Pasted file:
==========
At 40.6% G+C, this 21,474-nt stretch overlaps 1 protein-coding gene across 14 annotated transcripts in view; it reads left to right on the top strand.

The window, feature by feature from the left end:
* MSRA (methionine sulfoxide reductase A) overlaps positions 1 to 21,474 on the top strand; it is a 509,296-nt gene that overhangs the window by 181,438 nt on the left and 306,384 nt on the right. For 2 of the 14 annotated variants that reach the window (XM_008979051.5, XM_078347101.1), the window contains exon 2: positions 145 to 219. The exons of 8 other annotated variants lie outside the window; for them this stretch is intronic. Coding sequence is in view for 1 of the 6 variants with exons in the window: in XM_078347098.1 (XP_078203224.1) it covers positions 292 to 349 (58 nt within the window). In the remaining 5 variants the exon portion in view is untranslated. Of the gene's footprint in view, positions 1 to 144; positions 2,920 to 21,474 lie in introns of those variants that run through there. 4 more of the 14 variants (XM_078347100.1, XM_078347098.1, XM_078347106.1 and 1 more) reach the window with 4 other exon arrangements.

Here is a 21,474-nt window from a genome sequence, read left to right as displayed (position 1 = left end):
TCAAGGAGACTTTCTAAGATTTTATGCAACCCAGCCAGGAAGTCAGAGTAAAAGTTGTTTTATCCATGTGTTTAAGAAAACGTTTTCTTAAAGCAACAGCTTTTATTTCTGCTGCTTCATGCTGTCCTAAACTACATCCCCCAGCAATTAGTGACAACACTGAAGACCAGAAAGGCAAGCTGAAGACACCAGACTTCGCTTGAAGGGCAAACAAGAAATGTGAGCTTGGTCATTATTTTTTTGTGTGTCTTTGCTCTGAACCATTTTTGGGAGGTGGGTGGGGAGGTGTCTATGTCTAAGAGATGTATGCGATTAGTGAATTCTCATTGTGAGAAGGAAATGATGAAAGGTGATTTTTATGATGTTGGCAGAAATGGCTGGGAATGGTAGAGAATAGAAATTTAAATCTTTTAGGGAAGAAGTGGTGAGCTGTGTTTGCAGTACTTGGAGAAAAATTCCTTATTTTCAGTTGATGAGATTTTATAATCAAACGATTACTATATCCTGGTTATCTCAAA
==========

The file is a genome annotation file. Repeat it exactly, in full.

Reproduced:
At 40.6% G+C, this 21,474-nt stretch overlaps 1 protein-coding gene across 14 annotated transcripts in view; it reads left to right on the top strand.

The window, feature by feature from the left end:
* MSRA (methionine sulfoxide reductase A) overlaps positions 1 to 21,474 on the top strand; it is a 509,296-nt gene that overhangs the window by 181,438 nt on the left and 306,384 nt on the right. For 2 of the 14 annotated variants that reach the window (XM_008979051.5, XM_078347101.1), the window contains exon 2: positions 145 to 219. The exons of 8 other annotated variants lie outside the window; for them this stretch is intronic. Coding sequence is in view for 1 of the 6 variants with exons in the window: in XM_078347098.1 (XP_078203224.1) it covers positions 292 to 349 (58 nt within the window). In the remaining 5 variants the exon portion in view is untranslated. Of the gene's footprint in view, positions 1 to 144; positions 2,920 to 21,474 lie in introns of those variants that run through there. 4 more of the 14 variants (XM_078347100.1, XM_078347098.1, XM_078347106.1 and 1 more) reach the window with 4 other exon arrangements.

Here is a 21,474-nt window from a genome sequence, read left to right as displayed (position 1 = left end):
TCAAGGAGACTTTCTAAGATTTTATGCAACCCAGCCAGGAAGTCAGAGTAAAAGTTGTTTTATCCATGTGTTTAAGAAAACGTTTTCTTAAAGCAACAGCTTTTATTTCTGCTGCTTCATGCTGTCCTAAACTACATCCCCCAGCAATTAGTGACAACACTGAAGACCAGAAAGGCAAGCTGAAGACACCAGACTTCGCTTGAAGGGCAAACAAGAAATGTGAGCTTGGTCATTATTTTTTTGTGTGTCTTTGCTCTGAACCATTTTTGGGAGGTGGGTGGGGAGGTGTCTATGTCTAAGAGATGTATGCGATTAGTGAATTCTCATTGTGAGAAGGAAATGATGAAAGGTGATTTTTATGATGTTGGCAGAAATGGCTGGGAATGGTAGAGAATAGAAATTTAAATCTTTTAGGGAAGAAGTGGTGAGCTGTGTTTGCAGTACTTGGAGAAAAATTCCTTATTTTCAGTTGATGAGATTTTATAATCAAACGATTACTATATCCTGGTTATCTCAAA